Monday, April 25, 2011

Oil & Hay - 19

I paced the strip of grass at the top of the hill beside the starting grid on the pale white afternoon of the race, the cars arrayed in threes and twos this time; there was mine in the middle of row one, between Checho's Hewitt-Clark on pole and Zé's Cavallo on the outside. Santiago Bragato sat nearby on the Armco. He gazed blankly at the pits across the track, muttering the Rosary, one hand in his pocket and the other on his knee. I knew he was done when he crossed himself.

"You are not very religious, Malcolm," he accused in his aristocratic accent, pulling taut his gloves. "You do not believe."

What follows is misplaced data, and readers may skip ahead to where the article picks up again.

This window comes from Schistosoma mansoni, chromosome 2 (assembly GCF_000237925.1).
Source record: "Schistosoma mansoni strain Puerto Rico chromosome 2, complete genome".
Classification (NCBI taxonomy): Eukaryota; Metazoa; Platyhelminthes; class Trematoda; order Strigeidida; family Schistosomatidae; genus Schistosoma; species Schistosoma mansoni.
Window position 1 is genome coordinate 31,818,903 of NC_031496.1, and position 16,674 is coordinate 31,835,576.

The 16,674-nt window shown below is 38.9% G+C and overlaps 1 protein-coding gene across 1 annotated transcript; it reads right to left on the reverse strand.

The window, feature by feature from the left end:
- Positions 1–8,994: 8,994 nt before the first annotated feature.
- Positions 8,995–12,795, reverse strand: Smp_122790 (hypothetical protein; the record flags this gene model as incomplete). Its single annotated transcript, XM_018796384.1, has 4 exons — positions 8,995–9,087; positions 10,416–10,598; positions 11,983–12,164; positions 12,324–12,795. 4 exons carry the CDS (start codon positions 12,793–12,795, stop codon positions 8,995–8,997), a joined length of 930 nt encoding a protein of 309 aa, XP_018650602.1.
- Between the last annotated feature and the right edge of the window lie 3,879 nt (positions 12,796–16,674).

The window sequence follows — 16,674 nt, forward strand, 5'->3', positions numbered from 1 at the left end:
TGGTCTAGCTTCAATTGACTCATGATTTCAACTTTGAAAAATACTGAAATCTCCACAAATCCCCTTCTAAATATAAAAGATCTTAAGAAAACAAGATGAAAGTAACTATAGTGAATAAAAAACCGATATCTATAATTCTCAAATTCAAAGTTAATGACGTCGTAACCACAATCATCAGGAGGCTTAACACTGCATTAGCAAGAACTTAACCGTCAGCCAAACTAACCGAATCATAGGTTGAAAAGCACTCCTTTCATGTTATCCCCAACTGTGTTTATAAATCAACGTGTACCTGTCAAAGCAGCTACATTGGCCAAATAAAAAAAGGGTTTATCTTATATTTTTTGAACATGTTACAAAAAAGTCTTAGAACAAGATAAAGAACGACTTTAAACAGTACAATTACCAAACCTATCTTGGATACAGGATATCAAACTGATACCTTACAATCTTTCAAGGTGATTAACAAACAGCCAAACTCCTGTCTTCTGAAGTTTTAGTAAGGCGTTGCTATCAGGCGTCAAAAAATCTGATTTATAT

"I'm not superstitious. If that's what you mean."

Santiago raised an eyebrow before putting on his helmet.

"Is that what I am, Malcolm?" He chuckled. "Superstitious?"

I shrugged.

"What are you supposed to be, Malcolm? For church?"

"C. of E. That's what I was. And am supposed to be. I suppose."

"You think you fly above it all, don't you?" he said, shaking his head in disgust.

"Surely not above it all," I protested, goodnaturedly I hoped. I felt a hollowness in my chest.

He wagged a scolding finger at me. "It is better to believe a beautiful lie than to accept an ugly truth," he stated.

He seemed angry. About last night, still? Did he find me, in my apostasy, somehow responsible for Jean-Michel's death? For Lorenzo's? I felt a gnawing dread. A loneliness. A sensation–a condition–that, I now realised, had haunted me for weeks. I tried to lighten the mood.

"Argentine proverb, Santi?"

"I invent it right now. For you," he replied. He fastened his chinstrap and got up. I worried he'd take his leave without a word. Without a gesture, nor a glance.

But as he walked past he patted me twice, quickly, on the back.